Book Review: The Demonologist

By Andrew Pyper

Liisa Ladouceur

Toronto crime writer Andrew Pyper takes a stab at his first proper horror novel with The Demonologist, a literary travelogue of terror about a father’s search for a daughter he believes has been kidnapped by demonic forces. Despite being rooted in the Biblical and marketed to fans of Elizabeth Kostova’s gothic bestseller The Historian, the story is wholly contemporary, tackling questions of faith and the supernatural in the modern age. Namely, what if Paradise Lost wasn’t fiction? And if you found that to be true, who would believe you?

Professor David Ullman is a former Torontonian now teaching English at Columbia University. His specialty is Milton’s classic text on the fall of man and the rise of Satan, the rebel angel—which he concedes is an ironic role for an atheist. When an old woman appears at his office offering a wild sum of money for him to travel to Italy simply to observe an unmentionable “phenomenon” on the same day his wife asks for a divorce, he gathers his bags, his melancholic teenage daughter and his uneasy curiosity and heads straight for Venice. It’s not what he finds there that rattles his soul (although that is scary enough), it’s what he loses: his daughter’s deadly fall from a rooftop into the canal is officially deemed a suicide but he’s convinced she lives on—in the Underworld.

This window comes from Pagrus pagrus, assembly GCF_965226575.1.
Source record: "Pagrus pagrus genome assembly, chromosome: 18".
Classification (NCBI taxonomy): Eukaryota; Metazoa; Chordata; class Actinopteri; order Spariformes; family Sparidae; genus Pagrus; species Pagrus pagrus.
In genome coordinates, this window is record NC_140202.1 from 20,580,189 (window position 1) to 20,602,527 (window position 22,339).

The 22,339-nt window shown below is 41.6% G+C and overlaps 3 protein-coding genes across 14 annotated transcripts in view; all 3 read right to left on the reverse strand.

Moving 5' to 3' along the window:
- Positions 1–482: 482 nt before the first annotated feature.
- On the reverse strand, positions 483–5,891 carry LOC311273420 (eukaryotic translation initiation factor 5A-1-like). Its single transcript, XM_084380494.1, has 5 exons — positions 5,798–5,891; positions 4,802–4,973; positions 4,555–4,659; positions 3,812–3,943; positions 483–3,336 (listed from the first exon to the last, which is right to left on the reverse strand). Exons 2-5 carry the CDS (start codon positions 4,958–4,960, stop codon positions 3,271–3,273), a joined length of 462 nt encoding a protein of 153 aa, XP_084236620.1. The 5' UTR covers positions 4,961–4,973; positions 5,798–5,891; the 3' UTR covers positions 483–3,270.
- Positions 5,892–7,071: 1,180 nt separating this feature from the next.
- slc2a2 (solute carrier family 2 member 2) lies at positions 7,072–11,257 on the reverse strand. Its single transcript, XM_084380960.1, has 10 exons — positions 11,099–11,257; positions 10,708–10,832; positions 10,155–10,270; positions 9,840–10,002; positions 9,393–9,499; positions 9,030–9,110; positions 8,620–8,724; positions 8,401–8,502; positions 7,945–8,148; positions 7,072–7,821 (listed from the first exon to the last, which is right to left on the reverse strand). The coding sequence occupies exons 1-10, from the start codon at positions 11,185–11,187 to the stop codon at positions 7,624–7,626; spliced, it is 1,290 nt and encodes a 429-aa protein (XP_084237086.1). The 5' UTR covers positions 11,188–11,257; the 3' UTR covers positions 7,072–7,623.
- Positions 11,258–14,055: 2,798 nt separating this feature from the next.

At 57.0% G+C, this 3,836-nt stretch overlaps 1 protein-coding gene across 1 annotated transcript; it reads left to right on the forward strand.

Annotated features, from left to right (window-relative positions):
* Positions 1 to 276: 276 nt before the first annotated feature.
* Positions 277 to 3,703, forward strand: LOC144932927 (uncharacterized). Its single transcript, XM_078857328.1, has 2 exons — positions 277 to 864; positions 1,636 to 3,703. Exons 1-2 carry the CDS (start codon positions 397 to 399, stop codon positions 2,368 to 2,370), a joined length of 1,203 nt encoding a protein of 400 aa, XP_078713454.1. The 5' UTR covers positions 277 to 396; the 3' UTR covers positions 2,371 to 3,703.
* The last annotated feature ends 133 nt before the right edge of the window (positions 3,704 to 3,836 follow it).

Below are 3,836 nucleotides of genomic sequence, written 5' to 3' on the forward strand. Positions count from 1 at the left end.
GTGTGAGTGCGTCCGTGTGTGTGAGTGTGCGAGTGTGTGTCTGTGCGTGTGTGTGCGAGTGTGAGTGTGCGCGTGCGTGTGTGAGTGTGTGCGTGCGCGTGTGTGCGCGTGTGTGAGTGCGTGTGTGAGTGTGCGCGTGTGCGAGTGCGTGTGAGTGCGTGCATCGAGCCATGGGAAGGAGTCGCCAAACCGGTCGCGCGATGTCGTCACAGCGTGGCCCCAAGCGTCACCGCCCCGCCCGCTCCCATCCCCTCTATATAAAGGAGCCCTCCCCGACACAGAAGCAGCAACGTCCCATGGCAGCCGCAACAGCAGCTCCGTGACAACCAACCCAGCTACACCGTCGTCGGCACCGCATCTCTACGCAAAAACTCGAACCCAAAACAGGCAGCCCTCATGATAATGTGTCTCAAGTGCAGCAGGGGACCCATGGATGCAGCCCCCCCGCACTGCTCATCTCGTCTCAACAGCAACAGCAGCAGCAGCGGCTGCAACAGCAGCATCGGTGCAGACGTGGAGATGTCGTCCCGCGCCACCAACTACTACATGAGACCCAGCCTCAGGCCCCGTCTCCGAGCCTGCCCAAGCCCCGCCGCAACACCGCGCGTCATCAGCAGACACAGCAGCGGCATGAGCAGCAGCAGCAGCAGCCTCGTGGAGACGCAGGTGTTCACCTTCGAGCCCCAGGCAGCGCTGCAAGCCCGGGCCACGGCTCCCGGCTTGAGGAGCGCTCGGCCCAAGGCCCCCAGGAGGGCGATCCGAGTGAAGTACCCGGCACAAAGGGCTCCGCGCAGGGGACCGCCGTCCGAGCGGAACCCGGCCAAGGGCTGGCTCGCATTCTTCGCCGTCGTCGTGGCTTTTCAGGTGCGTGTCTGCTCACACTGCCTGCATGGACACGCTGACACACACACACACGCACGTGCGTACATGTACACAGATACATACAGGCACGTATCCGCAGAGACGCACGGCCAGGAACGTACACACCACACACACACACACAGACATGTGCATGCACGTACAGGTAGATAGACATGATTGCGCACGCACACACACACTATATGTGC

Using clues gleaned from Paradise Lost and encounters with malevolent entities, Ullman sets off across America to rescue the girl, a journey marked by the Denny’s and Hampton Inns familiar to anyone who has spent long nights travelling the interstates. As the Devil’s minions make their presence felt, the professor is aware of the ridiculousness of his plight, a “teacher with a lapsed gym membership” facing down hell’s angels. Yet powered by a parent’s grief he steadfastly plunges headlong into the “darkness visible.”

The Demonologist reads like a ready-made screenplay, a fast-paced Exorcist-meets-Da Vinci Code where the actual horror happens off-screen, in the mind. Which, as Pyper surely knows from Milton, is where evil truly dwells.

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